I don't really want to spoil anything more, but suffice it to say the story blooms into one of epic proportions. There are so many side stories that the hero entwines within his own, and they eventually lead of to a very fulfilling climax that will give you chills, you could not ask for anything more from a game.

Gameplay: (9/10):
This is the real meat of any game, and should be the real focus of any review. So the game is played from a first person perspective with a button available to switch to third person. While the game is full of guns, it is important to remember that it is an RPG first and an FPS second. Combat is still fast paced and frantic like an FPS, but thanks to a targeting system known as V.A.T.S., you can pause the action and pick out individual body parts of the enemy to target. This blend of real time fighting and V.A.T.S. was the perfect way to bring the 2D combat of Fallout 1 and 2 into a 3D world.

The interface was very clean and nice to look at. The inventory/stats/notes system was a little frustrating at first and you quickly realized that it was created with the console gamer in mind, but once you get used to it it turns out to not be so bad. The Quest log is very good, and never once does the game leave you with a since of not knowing what to do next.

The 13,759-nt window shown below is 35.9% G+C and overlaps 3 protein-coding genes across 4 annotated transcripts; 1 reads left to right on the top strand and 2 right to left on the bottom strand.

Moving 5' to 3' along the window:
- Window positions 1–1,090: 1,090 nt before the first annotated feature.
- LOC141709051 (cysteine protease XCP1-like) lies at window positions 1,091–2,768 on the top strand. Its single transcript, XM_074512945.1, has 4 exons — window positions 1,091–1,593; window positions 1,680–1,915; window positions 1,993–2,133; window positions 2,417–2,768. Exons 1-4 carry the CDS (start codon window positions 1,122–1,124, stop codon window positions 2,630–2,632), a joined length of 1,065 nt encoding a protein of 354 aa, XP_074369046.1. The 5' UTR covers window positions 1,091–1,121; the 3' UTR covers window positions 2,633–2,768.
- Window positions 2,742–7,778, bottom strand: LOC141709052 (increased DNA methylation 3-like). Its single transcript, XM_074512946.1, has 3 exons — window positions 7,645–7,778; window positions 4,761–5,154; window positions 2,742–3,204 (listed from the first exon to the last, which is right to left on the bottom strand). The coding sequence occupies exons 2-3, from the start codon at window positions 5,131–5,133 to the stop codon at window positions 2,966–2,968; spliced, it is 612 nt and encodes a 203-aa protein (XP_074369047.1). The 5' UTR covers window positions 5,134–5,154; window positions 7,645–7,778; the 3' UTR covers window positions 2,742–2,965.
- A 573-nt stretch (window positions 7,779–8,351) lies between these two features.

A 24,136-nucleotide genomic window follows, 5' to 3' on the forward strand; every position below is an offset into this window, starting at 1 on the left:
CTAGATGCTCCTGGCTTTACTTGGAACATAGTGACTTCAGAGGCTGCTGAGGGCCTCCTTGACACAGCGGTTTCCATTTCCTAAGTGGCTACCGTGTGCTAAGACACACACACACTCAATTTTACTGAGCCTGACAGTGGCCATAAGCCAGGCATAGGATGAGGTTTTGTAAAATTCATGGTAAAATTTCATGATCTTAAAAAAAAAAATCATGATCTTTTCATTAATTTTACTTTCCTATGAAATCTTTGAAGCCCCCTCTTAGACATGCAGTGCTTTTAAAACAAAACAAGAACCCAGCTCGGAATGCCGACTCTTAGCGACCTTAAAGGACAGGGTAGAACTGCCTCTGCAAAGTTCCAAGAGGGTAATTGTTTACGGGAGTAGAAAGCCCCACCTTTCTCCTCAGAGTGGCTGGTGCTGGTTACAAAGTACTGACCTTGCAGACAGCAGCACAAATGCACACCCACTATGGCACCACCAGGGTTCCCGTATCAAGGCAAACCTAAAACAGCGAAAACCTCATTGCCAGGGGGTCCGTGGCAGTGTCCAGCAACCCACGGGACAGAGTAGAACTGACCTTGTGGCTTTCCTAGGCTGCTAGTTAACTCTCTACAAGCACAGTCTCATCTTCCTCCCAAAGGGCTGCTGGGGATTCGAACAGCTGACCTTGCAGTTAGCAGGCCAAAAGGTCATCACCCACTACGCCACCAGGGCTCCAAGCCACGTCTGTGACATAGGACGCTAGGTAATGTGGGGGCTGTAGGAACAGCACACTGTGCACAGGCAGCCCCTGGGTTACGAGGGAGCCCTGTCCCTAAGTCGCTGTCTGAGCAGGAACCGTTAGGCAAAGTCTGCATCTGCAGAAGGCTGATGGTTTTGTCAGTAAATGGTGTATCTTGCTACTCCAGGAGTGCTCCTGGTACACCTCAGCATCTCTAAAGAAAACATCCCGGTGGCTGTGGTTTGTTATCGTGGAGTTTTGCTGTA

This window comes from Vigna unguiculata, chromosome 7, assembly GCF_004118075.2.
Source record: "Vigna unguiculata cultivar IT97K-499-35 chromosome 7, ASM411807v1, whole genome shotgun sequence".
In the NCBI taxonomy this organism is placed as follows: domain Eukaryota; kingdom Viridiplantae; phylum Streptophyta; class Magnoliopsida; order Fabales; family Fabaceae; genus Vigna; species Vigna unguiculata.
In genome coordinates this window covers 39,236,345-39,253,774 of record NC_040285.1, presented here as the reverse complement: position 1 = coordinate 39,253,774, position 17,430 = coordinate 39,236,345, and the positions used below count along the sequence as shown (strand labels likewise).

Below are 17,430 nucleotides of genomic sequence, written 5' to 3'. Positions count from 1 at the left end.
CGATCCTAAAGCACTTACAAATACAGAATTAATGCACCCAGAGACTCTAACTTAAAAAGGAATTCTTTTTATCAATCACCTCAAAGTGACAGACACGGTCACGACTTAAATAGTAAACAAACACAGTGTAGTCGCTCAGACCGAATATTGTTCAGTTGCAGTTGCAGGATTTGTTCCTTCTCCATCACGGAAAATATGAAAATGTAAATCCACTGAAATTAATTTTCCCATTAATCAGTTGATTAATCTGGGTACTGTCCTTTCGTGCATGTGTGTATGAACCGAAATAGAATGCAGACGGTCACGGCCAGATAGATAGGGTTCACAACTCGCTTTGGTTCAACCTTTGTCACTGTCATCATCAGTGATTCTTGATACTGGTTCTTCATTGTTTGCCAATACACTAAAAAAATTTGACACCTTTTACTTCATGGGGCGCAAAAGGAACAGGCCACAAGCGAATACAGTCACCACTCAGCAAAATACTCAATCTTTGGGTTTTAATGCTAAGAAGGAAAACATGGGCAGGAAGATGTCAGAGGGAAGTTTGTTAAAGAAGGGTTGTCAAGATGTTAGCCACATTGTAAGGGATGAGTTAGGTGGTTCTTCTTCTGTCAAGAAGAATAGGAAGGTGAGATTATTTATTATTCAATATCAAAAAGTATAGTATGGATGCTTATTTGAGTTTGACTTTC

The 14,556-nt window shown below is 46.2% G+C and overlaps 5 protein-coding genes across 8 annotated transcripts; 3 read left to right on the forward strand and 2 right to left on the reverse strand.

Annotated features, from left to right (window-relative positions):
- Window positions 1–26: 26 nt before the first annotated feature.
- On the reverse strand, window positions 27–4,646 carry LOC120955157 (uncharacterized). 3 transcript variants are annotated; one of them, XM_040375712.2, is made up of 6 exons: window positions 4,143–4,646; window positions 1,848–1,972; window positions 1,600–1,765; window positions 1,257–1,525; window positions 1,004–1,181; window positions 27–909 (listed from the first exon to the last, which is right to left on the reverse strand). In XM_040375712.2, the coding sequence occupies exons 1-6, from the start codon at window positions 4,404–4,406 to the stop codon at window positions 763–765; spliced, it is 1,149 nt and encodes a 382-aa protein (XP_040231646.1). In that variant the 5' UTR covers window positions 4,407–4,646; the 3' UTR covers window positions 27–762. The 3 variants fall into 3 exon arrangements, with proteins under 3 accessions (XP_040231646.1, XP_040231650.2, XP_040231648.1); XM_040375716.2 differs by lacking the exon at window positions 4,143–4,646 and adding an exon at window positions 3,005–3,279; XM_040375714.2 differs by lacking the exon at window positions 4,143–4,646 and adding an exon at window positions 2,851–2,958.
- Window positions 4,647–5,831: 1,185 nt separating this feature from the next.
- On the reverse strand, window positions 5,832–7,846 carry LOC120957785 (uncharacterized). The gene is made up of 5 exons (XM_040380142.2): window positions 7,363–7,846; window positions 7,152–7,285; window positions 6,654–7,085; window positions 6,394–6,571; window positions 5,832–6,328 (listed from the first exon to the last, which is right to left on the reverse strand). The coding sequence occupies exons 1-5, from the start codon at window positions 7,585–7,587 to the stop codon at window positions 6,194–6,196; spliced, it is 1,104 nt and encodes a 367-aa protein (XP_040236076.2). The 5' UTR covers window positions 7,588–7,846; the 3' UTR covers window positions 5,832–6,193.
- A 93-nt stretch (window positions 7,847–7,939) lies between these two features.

Character creation was great, there are premade faces for people like me and a ton of visual options to play with for people who like that kind of stuff. The way you distribute stats and skills is perfect, and the system of leveling up is exactly what you wanted it to be. My only gripe here is that, like the previous games, there are a few stats that are pretty useless such as Explosives, Barter, and Medicine. I also consider Repair to fall into this category, but since it is used a lot more in this game and people on the forums seem to praise it I won't bash it here.

The best part of Fallout 1 and 2 was that you seemed to have almost limitless freedom of choice when it came to handling a situation. The developers seemed to include every possible dialogue choice you think off, and many you would have never imagined. I am glad to say that Fallout 3 has come very, very close to imitating this sense of freedom, giving you so many options to complete quests. There was very rarely a time in the game where I chose to handle a situation in a certain way that the game didn't have a specific, and unique response for. It is not quite up to standard that Fallout 2 set, but then again I have not played a game in my entire life that has. Overall Bethesda did a great job on this aspect of the game, something that was worrying the more hardcore fans (Myself not included).